australia construction workers
© AAP Image/James Ross via REUTERS.
Construction workers and far right activists protest against coronavirus disease (Covid-19) restrictions on the West Gate Freeway in Melbourne.
Police in Melbourne used pepper balls and rubber pellets on Thursday to scatter thousands of protesters who defied stay-at- home orders to damage property, block a busy freeway and injure three officers, leading to over 40 arrests, authorities said.

It was the second day of demonstrations in the locked-down Australian city after authorities shut construction sites for two weeks, saying workers' frequent movement was spreading the coronavirus.

Comment: Construction workers were considered 'essential' across much of the planet and worked throughout the last 18 months' of lockdowns; what changed? It's perhaps no coincidence that just as the construction companies are threatening workers with the sack if they don't get the vaccine that suddenly the government is now, essentially, calling them super spreaders: 'F**k the jab!': CHAOS in Australia as construction workers violently protest vaccine mandate outside union HQ

"This has been a really challenging environment for us," Shane Patton, police commissioner in the southeastern state of Victoria, told reporters, adding that the protests were unlawful.

Television and social media showed video images of protesters marching through the streets, sending up flares, chanting and attacking police cars, surrounded by mounted police and officers in riot gear.

The protesters included not only construction workers but opponents of mandatory vaccinations and Victoria's extended lockdown, who cursed the jab, state premier Dan Andrews and the workers' union leader, who had backed vaccination for members.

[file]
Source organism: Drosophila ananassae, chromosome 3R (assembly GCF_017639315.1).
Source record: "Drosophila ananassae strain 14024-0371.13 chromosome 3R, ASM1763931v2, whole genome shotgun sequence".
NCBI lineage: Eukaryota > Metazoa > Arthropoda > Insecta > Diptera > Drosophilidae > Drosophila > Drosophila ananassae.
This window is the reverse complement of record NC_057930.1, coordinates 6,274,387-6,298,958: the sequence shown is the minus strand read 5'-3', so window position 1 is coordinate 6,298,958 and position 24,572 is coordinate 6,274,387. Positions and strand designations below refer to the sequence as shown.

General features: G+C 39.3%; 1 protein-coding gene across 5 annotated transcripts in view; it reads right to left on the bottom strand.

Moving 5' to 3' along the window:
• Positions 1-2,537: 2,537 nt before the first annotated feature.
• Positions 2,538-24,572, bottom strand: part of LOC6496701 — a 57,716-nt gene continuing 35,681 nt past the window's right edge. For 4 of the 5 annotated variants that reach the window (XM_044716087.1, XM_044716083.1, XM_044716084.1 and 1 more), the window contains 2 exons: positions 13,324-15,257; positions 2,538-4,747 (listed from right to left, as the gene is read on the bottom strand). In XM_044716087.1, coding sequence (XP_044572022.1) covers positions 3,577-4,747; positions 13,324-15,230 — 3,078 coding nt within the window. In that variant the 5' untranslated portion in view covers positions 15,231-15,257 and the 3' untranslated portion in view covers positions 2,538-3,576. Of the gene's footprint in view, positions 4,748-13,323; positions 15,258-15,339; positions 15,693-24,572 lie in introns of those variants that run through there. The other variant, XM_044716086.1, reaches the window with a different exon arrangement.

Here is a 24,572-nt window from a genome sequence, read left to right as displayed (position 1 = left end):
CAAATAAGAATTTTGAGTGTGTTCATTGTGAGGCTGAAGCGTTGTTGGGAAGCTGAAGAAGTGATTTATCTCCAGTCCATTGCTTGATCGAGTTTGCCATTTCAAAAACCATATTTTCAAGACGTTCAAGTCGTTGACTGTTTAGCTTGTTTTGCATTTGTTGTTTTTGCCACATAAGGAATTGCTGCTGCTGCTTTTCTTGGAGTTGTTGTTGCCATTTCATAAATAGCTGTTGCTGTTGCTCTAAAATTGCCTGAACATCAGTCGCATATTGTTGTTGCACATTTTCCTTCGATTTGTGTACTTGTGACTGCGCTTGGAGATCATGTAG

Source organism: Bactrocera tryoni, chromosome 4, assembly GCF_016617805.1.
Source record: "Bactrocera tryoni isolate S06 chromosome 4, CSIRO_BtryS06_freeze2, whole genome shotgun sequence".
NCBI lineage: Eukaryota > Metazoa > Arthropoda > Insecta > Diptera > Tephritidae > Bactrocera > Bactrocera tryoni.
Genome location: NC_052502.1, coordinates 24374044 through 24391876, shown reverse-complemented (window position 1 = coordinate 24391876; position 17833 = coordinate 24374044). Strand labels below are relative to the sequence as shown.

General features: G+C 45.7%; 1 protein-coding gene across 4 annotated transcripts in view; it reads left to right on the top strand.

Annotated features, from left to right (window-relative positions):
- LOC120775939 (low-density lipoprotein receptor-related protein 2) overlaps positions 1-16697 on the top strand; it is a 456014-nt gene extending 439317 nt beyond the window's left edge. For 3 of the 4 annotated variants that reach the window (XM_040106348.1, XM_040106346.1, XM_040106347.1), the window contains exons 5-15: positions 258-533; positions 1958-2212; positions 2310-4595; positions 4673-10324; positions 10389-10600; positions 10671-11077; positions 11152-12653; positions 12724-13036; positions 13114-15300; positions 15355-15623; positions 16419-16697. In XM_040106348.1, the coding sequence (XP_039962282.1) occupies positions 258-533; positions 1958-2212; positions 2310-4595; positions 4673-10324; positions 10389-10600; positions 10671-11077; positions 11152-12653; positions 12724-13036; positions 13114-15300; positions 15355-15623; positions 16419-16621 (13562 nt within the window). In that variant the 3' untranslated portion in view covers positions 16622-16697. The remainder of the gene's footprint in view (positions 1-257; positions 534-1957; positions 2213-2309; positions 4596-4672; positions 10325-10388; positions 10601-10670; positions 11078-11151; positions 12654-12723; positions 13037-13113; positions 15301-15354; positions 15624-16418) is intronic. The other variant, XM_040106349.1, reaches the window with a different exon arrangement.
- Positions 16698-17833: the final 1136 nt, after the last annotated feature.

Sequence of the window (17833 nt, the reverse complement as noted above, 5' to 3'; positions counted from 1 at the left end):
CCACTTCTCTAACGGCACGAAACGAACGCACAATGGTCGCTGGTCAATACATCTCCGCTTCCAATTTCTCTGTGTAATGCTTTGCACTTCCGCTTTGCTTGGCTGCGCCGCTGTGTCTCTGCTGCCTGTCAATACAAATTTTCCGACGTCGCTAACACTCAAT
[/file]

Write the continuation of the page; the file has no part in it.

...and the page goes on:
"Acts of violence and disruption won't result in one less case of Covid - in fact it only helps the virus to spread," Andrews, the state premier, said in a statement late on Tuesday.

The halt in building activities followed a protest against a vaccine mandate that turned violent on Monday. The state requires all construction workers to receive at least one vaccine dose by the end of this week.

"The public health team was left with no choice but to hit the pause button and continue to work with the sector over the next two weeks to improve compliance," state Health Minister Martin Foley told reporters.

Comment: "Improve compliance" is doublespeak for coercion. And it's a tactic governments across the planet are engaged in.

The forced closures of building sites will worsen Australia's economic woes, with some economists forecasting the extended lockdowns could push the €1.24tn economy into a second recession in as many years.

Comment: Apparently there's an agenda afoot that is more important to the pathocrats than the economy.

Australia has locked down its largest cities of Sydney and Melbourne, as well as the capital, Canberra, to rein in an outbreak of the highly infectious Delta variant.

But the tough curbs have triggered anti-lockdown rallies with police arresting hundreds in both cities over the weekend.

Tuesday's 603 new infections in Victoria were the highest daily figure this year, with one new death recorded.

Authorities have begun to ease some strictures on outdoor gatherings and exercise in Sydney and Melbourne as vaccination rates rise, with more freedom promised once 70% to 80% of adults in the population have received both vaccine doses.

Until now, 53pc have been fully vaccinated in the state of New South Wales, home to Sydney, while in Victoria the coverage is 44pc.

Comment: The continued resistance of Australian citizens to suffer the experimental and unnecessary injections is rather impressive.

New South Wales reported 1,022 new infections, the majority in Sydney, its capital, up from Monday's figure of 935, and 10 deaths.

Even with the Delta outbreaks, Australia's COVID-19 infections are lower than many comparable nations, with 88,700 cases and 1,178 deaths.